AoF: Pedestal Attack

The Pedestal Attack

Greetings, this is dslyecxi, and in today's episode of Art of Flight we're going to look at what I'm dubbing the Pedestal Attack. If you've seen my episode on the Pedestal Defense, you'll recognize a lot of the same themes at play here. It's worth watching or rewatching that guide, as this builds on concepts introduced there. The two maneuvers are very similar, with the difference being that this is intended to be a smooth, rapid, high-speed, altitude-agnostic attack, whereas the defense is primarily about defending against a threat. The devil's in the details, so let's get into it.

A pedestal attack is a technique you can use when you have a sudden need to attack a target that presents itself close to your front and aligned with or slightly offset from your flight path. These are scenarios where you can't immediately do a direct attack - your speed makes pedal input unusable, and the time required to roll to the target, roll out and align, take a shot, and recover means you'll be unlikely to manage it all in time. The closer the target, the more improbable a direct attack becomes. Note that this is an altitude-agnostic technique, so long as the helicopter you're using is nimble enough for it.

Let's look at a demonstration of a pedestal attack from first-person before we break down everything that happens in it.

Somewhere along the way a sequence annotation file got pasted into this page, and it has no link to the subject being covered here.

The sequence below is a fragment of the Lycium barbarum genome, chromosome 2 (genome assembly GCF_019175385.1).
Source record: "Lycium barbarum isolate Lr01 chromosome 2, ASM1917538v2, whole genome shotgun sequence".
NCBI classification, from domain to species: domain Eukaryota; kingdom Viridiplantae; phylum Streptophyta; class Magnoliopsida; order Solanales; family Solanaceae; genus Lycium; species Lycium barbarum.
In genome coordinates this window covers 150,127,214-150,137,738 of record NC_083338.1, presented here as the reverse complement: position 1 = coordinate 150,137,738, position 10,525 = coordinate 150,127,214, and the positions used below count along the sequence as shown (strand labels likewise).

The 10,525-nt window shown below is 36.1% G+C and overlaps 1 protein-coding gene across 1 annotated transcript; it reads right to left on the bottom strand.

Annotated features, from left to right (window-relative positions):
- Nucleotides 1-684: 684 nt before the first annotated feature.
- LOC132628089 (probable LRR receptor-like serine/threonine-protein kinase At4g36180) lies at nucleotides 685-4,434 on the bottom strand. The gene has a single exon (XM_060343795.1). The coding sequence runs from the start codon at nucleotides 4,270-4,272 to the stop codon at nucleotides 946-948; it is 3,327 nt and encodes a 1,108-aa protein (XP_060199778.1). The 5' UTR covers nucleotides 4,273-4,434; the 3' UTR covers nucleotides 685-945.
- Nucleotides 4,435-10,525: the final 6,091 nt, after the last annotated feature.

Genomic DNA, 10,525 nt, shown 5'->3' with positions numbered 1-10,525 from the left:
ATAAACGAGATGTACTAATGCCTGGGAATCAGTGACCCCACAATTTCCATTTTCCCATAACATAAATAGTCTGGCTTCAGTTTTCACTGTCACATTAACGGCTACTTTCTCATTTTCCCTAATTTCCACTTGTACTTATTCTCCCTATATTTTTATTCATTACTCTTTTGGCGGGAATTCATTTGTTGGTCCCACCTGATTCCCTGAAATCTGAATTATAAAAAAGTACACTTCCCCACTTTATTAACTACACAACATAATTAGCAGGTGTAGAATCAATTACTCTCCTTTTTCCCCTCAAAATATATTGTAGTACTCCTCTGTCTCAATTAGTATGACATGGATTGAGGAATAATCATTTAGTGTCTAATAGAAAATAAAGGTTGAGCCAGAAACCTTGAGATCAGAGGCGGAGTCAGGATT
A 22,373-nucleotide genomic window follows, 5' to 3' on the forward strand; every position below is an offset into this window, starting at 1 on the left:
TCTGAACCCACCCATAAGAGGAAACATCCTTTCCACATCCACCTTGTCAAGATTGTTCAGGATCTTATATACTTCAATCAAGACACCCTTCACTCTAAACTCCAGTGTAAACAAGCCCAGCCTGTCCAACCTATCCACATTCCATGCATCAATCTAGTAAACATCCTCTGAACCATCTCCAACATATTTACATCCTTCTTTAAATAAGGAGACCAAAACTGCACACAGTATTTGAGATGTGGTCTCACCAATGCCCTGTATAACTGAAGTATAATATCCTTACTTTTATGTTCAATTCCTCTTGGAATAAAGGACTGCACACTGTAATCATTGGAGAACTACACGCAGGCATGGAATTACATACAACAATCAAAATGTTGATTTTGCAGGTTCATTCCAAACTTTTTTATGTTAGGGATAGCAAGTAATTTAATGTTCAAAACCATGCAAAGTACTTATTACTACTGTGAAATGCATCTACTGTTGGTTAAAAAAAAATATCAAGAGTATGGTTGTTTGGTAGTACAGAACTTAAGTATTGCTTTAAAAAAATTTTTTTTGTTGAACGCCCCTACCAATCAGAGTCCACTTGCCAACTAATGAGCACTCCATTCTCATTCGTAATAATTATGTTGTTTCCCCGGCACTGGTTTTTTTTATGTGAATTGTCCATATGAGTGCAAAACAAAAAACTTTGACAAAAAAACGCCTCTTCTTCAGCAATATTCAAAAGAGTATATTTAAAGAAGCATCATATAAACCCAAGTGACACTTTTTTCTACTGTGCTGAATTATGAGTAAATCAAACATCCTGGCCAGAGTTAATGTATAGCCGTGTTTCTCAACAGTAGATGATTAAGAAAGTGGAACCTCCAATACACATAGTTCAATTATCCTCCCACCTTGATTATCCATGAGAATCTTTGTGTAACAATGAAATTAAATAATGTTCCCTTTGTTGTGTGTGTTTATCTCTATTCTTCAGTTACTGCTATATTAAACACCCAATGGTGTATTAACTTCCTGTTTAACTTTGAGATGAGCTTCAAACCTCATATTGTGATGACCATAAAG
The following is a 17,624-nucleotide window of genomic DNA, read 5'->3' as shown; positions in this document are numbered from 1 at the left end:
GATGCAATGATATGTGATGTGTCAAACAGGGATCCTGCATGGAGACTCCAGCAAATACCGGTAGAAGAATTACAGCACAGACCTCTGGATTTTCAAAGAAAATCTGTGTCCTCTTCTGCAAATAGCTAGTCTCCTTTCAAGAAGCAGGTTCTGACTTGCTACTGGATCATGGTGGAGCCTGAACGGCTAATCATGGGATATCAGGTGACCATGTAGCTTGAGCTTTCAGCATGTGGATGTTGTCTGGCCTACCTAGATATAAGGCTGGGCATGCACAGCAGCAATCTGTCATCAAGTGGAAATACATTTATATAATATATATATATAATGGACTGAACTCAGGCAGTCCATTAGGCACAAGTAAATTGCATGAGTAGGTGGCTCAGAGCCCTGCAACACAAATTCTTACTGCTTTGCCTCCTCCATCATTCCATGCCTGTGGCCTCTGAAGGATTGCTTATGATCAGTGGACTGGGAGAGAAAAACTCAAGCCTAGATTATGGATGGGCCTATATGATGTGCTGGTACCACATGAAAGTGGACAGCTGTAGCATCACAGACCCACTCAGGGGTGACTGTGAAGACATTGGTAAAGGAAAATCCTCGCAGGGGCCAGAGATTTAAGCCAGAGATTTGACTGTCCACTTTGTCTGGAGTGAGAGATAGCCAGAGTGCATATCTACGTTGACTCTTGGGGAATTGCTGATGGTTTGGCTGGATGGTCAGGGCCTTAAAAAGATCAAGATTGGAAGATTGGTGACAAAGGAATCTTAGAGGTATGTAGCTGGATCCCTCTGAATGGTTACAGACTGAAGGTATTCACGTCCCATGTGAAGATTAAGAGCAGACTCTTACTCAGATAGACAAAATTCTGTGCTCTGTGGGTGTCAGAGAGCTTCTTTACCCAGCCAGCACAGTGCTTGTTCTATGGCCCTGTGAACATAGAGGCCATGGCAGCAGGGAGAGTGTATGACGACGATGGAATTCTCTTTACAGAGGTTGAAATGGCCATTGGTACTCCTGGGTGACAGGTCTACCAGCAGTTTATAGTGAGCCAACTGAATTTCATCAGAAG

How it works

So, what are the key points of this? How does it work?

The basic principle is that you're taking your energy, in the form of high speed, and exchanging some of it for altitude and maneuverability. You go from high speed and low maneuverability to lower speed and higher maneuverability, ending up above the target in an agile state. This lower speed and nose-down attitude means that you're able to use pedals and rolling to align quickly on the target before gravity increases your speed again. This orientation also ensures plunging fire, which increases rocket precision and can be a major consideration when working close to friendly ground forces.

The important thing to remember is that the altitude you're gaining is primarily to change your speed into something more manageable, and that the same concept applies whether you're flying NOE or at a much higher altitude.

Procedures

We'll talk about the purest form of this maneuver first, then explain some alternate aspects afterwards. This is a scenario in which you pass almost directly over your target at high speed and low altitude.